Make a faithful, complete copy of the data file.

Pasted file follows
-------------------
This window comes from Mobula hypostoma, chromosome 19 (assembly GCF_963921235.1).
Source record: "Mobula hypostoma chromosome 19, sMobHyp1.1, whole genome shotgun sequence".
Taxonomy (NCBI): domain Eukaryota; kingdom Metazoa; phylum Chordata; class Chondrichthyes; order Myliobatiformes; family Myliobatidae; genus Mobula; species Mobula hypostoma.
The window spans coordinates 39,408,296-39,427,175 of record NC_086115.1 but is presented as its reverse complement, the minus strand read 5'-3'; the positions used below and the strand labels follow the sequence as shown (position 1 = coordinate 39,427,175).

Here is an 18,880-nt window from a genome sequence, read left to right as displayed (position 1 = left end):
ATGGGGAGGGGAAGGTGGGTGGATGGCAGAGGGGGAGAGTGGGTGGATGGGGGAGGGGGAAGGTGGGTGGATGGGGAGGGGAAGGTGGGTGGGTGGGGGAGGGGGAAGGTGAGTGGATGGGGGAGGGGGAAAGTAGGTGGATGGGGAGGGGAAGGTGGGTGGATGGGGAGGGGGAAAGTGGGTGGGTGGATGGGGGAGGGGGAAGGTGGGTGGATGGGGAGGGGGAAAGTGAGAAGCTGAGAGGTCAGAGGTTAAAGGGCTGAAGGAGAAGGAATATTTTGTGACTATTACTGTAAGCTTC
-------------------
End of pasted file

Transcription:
This window comes from Mobula hypostoma, chromosome 19 (assembly GCF_963921235.1).
Source record: "Mobula hypostoma chromosome 19, sMobHyp1.1, whole genome shotgun sequence".
Taxonomy (NCBI): domain Eukaryota; kingdom Metazoa; phylum Chordata; class Chondrichthyes; order Myliobatiformes; family Myliobatidae; genus Mobula; species Mobula hypostoma.
The window spans coordinates 39,408,296-39,427,175 of record NC_086115.1 but is presented as its reverse complement, the minus strand read 5'-3'; the positions used below and the strand labels follow the sequence as shown (position 1 = coordinate 39,427,175).

Here is an 18,880-nt window from a genome sequence, read left to right as displayed (position 1 = left end):
ATGGGGAGGGGAAGGTGGGTGGATGGCAGAGGGGGAGAGTGGGTGGATGGGGGAGGGGGAAGGTGGGTGGATGGGGAGGGGAAGGTGGGTGGGTGGGGGAGGGGGAAGGTGAGTGGATGGGGGAGGGGGAAAGTAGGTGGATGGGGAGGGGAAGGTGGGTGGATGGGGAGGGGGAAAGTGGGTGGGTGGATGGGGGAGGGGGAAGGTGGGTGGATGGGGAGGGGGAAAGTGAGAAGCTGAGAGGTCAGAGGTTAAAGGGCTGAAGGAGAAGGAATATTTTGTGACTATTACTGTAAGCTTC